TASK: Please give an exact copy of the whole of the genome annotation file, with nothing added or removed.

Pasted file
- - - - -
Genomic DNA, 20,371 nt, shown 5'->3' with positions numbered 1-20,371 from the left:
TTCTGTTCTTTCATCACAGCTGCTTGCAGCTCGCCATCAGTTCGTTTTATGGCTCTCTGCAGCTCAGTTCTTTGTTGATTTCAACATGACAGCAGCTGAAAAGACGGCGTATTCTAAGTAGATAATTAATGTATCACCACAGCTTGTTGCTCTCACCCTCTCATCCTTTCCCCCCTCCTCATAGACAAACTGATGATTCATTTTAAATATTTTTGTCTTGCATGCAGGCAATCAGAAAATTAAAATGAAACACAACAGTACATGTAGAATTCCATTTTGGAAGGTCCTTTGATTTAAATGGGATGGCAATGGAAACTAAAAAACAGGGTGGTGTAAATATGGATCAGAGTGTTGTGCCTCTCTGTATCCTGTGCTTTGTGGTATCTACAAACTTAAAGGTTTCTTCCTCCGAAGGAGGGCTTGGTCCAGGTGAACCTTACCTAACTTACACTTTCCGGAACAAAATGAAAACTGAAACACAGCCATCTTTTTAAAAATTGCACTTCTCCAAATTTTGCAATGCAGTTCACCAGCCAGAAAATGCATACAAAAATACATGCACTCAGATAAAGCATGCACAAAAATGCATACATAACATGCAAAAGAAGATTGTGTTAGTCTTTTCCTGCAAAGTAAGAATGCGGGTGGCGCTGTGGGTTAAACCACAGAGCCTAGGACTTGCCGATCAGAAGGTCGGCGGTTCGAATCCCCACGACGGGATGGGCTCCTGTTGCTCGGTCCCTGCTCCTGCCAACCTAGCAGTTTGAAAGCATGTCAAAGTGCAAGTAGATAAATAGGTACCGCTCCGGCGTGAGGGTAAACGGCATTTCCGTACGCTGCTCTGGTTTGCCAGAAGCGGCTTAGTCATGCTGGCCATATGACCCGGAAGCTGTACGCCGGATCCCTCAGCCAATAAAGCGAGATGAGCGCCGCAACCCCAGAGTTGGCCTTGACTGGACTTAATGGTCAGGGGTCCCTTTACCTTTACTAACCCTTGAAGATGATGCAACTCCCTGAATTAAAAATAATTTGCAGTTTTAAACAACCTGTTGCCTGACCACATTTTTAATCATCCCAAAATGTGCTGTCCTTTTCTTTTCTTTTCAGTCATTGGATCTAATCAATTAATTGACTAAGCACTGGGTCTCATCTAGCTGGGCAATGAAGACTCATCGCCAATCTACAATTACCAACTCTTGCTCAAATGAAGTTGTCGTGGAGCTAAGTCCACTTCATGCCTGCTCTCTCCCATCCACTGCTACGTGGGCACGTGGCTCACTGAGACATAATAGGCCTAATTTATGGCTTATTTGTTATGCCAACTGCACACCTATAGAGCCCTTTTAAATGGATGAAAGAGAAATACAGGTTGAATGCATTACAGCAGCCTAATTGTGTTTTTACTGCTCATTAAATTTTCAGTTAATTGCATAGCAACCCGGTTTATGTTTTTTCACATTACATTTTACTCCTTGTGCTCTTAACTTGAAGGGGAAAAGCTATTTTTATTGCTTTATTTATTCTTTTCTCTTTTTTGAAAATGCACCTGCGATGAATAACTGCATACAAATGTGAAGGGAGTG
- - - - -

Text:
Genomic DNA, 20,371 nt, shown 5'->3' with positions numbered 1-20,371 from the left:
TTCTGTTCTTTCATCACAGCTGCTTGCAGCTCGCCATCAGTTCGTTTTATGGCTCTCTGCAGCTCAGTTCTTTGTTGATTTCAACATGACAGCAGCTGAAAAGACGGCGTATTCTAAGTAGATAATTAATGTATCACCACAGCTTGTTGCTCTCACCCTCTCATCCTTTCCCCCCTCCTCATAGACAAACTGATGATTCATTTTAAATATTTTTGTCTTGCATGCAGGCAATCAGAAAATTAAAATGAAACACAACAGTACATGTAGAATTCCATTTTGGAAGGTCCTTTGATTTAAATGGGATGGCAATGGAAACTAAAAAACAGGGTGGTGTAAATATGGATCAGAGTGTTGTGCCTCTCTGTATCCTGTGCTTTGTGGTATCTACAAACTTAAAGGTTTCTTCCTCCGAAGGAGGGCTTGGTCCAGGTGAACCTTACCTAACTTACACTTTCCGGAACAAAATGAAAACTGAAACACAGCCATCTTTTTAAAAATTGCACTTCTCCAAATTTTGCAATGCAGTTCACCAGCCAGAAAATGCATACAAAAATACATGCACTCAGATAAAGCATGCACAAAAATGCATACATAACATGCAAAAGAAGATTGTGTTAGTCTTTTCCTGCAAAGTAAGAATGCGGGTGGCGCTGTGGGTTAAACCACAGAGCCTAGGACTTGCCGATCAGAAGGTCGGCGGTTCGAATCCCCACGACGGGATGGGCTCCTGTTGCTCGGTCCCTGCTCCTGCCAACCTAGCAGTTTGAAAGCATGTCAAAGTGCAAGTAGATAAATAGGTACCGCTCCGGCGTGAGGGTAAACGGCATTTCCGTACGCTGCTCTGGTTTGCCAGAAGCGGCTTAGTCATGCTGGCCATATGACCCGGAAGCTGTACGCCGGATCCCTCAGCCAATAAAGCGAGATGAGCGCCGCAACCCCAGAGTTGGCCTTGACTGGACTTAATGGTCAGGGGTCCCTTTACCTTTACTAACCCTTGAAGATGATGCAACTCCCTGAATTAAAAATAATTTGCAGTTTTAAACAACCTGTTGCCTGACCACATTTTTAATCATCCCAAAATGTGCTGTCCTTTTCTTTTCTTTTCAGTCATTGGATCTAATCAATTAATTGACTAAGCACTGGGTCTCATCTAGCTGGGCAATGAAGACTCATCGCCAATCTACAATTACCAACTCTTGCTCAAATGAAGTTGTCGTGGAGCTAAGTCCACTTCATGCCTGCTCTCTCCCATCCACTGCTACGTGGGCACGTGGCTCACTGAGACATAATAGGCCTAATTTATGGCTTATTTGTTATGCCAACTGCACACCTATAGAGCCCTTTTAAATGGATGAAAGAGAAATACAGGTTGAATGCATTACAGCAGCCTAATTGTGTTTTTACTGCTCATTAAATTTTCAGTTAATTGCATAGCAACCCGGTTTATGTTTTTTCACATTACATTTTACTCCTTGTGCTCTTAACTTGAAGGGGAAAAGCTATTTTTATTGCTTTATTTATTCTTTTCTCTTTTTTGAAAATGCACCTGCGATGAATAACTGCATACAAATGTGAAGGGAGTG